Which will be a better investment - Sovereign Gold Bonds or RBI Floating-Rate bonds? | Value Research SGBs and RBI floating-rate bonds are not strictly comparable as the underlying asset class is different, tells Ashutosh Gupta
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Which will be a better investment - Sovereign Gold Bonds or RBI Floating-Rate bonds?

SGBs and RBI floating-rate bonds are not strictly comparable as the underlying asset class is different, tells Ashutosh Gupta

Which will be a better investment - Sovereign Gold Bonds (SGBs) or RBI Floating-Rate bonds for the same period?
- S Murali

Both of them are very different, with a distinct underlying asset class altogether. So I would say, they are not strictly comparable, even though the tenure of these two investments is somewhat similar. One is an eight-year scheme and the other has a tenure of seven years. What I would rather suggest is to be guided by the investment objective or the purpose for which you are making the investment. I will explain the purposes for which both of these can be useful and hopefully, that will help you decide which one to choose.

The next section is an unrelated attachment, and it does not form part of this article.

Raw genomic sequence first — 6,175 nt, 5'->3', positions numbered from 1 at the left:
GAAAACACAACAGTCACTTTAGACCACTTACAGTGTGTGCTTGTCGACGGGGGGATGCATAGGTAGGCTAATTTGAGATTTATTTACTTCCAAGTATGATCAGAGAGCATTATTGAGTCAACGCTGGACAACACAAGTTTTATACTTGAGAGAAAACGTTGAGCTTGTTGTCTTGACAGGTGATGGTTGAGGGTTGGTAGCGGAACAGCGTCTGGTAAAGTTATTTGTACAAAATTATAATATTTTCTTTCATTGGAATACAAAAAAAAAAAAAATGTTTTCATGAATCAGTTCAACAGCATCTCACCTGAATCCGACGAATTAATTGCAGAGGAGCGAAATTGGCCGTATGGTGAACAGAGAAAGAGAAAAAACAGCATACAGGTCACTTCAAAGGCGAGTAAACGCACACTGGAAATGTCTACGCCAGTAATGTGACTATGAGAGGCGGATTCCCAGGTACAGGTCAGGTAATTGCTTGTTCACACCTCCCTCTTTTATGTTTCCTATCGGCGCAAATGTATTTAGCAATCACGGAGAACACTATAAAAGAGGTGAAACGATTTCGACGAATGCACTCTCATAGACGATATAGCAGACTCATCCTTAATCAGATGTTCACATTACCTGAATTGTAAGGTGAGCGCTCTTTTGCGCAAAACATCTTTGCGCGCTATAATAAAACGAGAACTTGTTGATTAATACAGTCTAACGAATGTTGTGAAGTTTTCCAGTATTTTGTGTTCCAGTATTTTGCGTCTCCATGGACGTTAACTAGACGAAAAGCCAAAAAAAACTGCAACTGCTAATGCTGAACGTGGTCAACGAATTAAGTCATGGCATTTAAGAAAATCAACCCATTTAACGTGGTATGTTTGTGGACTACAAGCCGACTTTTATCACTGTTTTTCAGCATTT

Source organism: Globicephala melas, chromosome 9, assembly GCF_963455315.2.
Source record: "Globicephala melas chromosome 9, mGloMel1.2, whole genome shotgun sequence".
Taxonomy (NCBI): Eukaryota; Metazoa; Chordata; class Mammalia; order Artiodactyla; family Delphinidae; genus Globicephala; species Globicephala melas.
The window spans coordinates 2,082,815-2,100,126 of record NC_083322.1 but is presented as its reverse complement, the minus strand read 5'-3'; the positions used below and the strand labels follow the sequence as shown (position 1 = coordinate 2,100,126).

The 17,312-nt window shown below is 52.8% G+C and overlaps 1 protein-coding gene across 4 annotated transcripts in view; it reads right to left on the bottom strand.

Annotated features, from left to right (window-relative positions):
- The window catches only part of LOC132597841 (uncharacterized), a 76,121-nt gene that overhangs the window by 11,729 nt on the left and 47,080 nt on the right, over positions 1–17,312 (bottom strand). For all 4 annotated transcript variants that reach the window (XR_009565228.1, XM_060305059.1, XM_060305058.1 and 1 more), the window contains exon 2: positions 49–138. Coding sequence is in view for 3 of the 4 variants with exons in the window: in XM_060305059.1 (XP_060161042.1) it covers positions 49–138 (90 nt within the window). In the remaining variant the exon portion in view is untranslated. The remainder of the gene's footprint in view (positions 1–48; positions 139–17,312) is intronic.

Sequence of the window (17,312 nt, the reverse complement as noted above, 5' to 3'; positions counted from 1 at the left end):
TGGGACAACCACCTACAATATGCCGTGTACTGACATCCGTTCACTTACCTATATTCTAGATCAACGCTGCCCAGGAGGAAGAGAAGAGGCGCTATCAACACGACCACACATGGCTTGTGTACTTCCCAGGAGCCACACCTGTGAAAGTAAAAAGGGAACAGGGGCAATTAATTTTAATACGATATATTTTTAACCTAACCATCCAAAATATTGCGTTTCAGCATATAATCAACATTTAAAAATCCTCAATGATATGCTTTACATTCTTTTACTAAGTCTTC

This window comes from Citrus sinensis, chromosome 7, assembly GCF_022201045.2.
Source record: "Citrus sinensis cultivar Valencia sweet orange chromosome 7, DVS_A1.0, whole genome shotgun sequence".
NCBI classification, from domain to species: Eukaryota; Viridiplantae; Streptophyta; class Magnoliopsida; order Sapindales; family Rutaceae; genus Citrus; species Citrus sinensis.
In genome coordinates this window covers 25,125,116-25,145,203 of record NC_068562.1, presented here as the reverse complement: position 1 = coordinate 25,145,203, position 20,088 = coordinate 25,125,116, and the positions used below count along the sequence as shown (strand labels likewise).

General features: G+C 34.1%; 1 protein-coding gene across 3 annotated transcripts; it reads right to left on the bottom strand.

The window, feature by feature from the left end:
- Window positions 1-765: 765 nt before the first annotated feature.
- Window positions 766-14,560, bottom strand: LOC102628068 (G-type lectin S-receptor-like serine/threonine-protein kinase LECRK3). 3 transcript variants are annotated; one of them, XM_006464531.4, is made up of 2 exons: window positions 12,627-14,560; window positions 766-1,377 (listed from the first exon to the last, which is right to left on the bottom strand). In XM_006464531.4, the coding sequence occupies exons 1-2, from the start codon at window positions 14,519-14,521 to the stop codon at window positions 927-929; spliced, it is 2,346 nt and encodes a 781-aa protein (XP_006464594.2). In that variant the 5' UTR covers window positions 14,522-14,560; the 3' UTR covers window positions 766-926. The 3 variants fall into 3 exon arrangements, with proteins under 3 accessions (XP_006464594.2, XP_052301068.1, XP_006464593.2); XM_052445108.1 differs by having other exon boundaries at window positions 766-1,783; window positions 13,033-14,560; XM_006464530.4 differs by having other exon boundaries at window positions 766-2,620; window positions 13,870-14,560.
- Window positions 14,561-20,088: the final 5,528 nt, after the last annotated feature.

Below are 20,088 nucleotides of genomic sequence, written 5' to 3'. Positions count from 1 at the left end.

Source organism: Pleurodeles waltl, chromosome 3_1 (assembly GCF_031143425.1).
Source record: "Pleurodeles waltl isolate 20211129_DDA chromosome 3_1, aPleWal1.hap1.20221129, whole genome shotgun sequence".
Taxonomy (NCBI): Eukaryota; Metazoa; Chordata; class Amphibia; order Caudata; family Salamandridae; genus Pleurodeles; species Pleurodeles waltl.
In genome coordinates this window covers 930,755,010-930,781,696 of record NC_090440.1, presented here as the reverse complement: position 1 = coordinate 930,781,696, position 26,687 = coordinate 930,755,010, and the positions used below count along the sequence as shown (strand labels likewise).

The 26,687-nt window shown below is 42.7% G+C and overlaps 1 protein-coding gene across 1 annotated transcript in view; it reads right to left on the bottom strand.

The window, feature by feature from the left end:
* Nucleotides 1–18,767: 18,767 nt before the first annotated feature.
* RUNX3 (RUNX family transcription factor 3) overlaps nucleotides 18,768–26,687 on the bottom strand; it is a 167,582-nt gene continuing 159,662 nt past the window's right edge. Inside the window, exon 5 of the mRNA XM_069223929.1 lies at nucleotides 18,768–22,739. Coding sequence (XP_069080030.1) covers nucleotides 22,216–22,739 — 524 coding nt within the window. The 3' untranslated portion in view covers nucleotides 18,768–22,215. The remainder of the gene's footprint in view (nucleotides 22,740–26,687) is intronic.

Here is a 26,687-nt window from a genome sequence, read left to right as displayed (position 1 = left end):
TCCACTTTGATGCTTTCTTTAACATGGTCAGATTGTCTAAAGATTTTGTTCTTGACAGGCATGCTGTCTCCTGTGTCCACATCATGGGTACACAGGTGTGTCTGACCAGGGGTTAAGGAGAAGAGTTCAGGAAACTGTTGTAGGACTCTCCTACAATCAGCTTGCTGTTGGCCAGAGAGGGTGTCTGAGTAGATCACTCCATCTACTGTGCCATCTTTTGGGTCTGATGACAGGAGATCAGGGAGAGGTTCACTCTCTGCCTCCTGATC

Talking about the SGBs first, we don't look very favourably towards gold as an investment. At best, it can be viewed as a hedge against equity during the market downturn. If you look historically, gold has done well pretty consistently during the times when the equity markets have fallen sharply. So from that perspective, certain investors like to add a certain allocation of gold to their portfolio in a steady state as a store of value or as a hedge against their equity investments. And for that kind of a need, I think SGBs can be one of the best alternatives for taking exposure to gold. They yield 2.5 per cent over and above the appreciation in the price of gold. And the appreciation in gold price is itself tax-free. So overall, it works out to be a good alternative for having allocation in gold.

Now coming to the RBI floating-rate bonds, they are a good option for your long-term fixed-income allocation. Currently, they are yielding a return of about 7.15 per cent, even though it is subject to resetting every six months. But considering the low interest-rate environment that we are currently in, it is a fairly decent return. It can also be a suitable investment for those who are looking for a regular payout. These bonds pay out the interest every six months. So from that perspective, it could be a viable option for a fixed-income investor.

Now based on this information, you can decide which one suits you.


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